I was watching a video describing a way to deduce Newton's Third law using symmetry considerations.
Consider a system of $N$ particles not acted upon by any external force (isolated system). Suppose the medium in which the system in placed is homogenous.
Now we are displacing each particle in the system simultaneously and in the same direction such that the configuration of the system remains the same.
Now it has been said that the displacement which we have done is instantaneous i.e., there is no time interval involved in making such displacement. So it is just a thought process. Such displacements are known as virtual dislacements. So, there is no question of what agency has brought out this displacement.
Now we are trying to find out the virtual work done by the internal forces (as external force = $0$)
It has been said that $\text{Virtual work done}\;=\;0\tag{1}$
So, $(\sum_i\vec F_i).\vec{\delta s}=0$
As the above equation holds for all $\delta\vec s$
By Newton's second law,
$\frac{d}{dt}\sum_i\vec{p_i}=0\implies\frac{d}{dt}\vec P=0$
So, total momentum is conserved.
If we have two particle system, then
$\sum_{i=1}^2\vec F_i=0\implies \vec{F_1}+\vec{F_2}=0$
Thus, proving Newton's Third Law.

I have a doubt that the proof relies on $(1)$. I am not able to understand how $(1)$ is true?
In Goldstein's Classical Mechanics, momentum conservation has been proved through virtual work but by considering $(1)$ as a consequence of Newton's Third Law.
But here, I am not able to understand how we are considering $(1)$ to be true? I am not abe to understand that.

  • $\begingroup$ Similar questions have been asked here before several times, check out for example physics.stackexchange.com/questions/12122/…. It isn't strictly enough to assume that translation (what you called "virtual displacement") doesn't change the forces. You also need to assume that Lagrangian stationary-action is a principle of the universe, and other stuff (like only two-body interactions, rotational invariance, etc.) to strictly reach the third law. $\endgroup$ May 8, 2023 at 9:22

1 Answer 1


By the work-energy theorem, the amount of work done to a system equals the increase in its mechanical energy. However, after performing a virtual displacement, the system is in exactly the same state, only at a different point in space. Thus its mechanical energy must be the same before and after the virtual displacement (assuming only the homogeneity of space). This can only be so if the work done in displacing the system is zero.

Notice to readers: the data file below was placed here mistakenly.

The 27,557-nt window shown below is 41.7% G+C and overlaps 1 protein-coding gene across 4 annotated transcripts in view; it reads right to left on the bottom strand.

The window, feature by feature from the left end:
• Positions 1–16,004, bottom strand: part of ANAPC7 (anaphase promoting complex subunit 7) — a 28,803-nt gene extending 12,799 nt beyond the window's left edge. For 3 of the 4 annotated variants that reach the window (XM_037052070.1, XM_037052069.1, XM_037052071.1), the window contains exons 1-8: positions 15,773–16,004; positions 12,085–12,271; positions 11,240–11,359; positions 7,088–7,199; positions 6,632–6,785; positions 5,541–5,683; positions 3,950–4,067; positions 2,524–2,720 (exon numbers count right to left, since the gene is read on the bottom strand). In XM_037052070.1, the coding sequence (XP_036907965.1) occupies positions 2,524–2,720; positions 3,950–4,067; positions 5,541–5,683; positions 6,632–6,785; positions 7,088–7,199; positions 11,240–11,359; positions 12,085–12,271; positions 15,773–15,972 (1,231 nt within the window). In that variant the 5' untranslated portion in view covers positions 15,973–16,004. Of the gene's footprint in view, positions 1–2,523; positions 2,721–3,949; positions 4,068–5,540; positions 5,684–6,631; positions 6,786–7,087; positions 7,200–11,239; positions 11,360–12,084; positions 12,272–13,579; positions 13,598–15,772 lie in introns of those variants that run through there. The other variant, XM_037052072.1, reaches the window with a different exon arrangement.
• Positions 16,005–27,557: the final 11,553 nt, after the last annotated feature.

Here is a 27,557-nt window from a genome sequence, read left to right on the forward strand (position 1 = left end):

• $\begingroup$ Thanks a lot for the answer. I have one doubt is it meaningful to evaluate the work done by internal force. Because the translation described in the question is a mental construct, translation is happening at an instant. So, it is not even meaningful to ask the agency behind the translation. So, how it is meaningful to even calculate the work done by the internal force, which leads to the derivation of conservation of linear momentum? $\endgroup$
    – Iti
    May 10, 2023 at 12:29
  • $\begingroup$ @Iti Think of the virtual work as a virtual change in the energy of the system after you perform your virtual displacement: if your system is supposed to have the same energy after the displacement you have zero virtual work. If for instance your system is in a gravitational well, virtual displacements in the vertical direction do not have zero virtual work. In fact you can think of momentum conservation as translational invariance. In a potential well your space is not translational invariant hence you have virtual work hence no momentum conservation $\endgroup$
    – LolloBoldo
    May 10, 2023 at 21:45
  • $\begingroup$ Yeah this is fine. Basically my doubt is that how quantity like virtual work (which is actually a mathematical construct) is used to prove the principles which we can observe physically. In reality, we can't do virtual displacement because this happen at an instant so how this is used to prove which we observe in reality (conservation of momentum) $\endgroup$
    – Iti
    May 11, 2023 at 7:38

Your Answer

By clicking “Post Your Answer”, you agree to our terms of service and acknowledge you have read our privacy policy.

Not the answer you're looking for? Browse other questions tagged or ask your own question.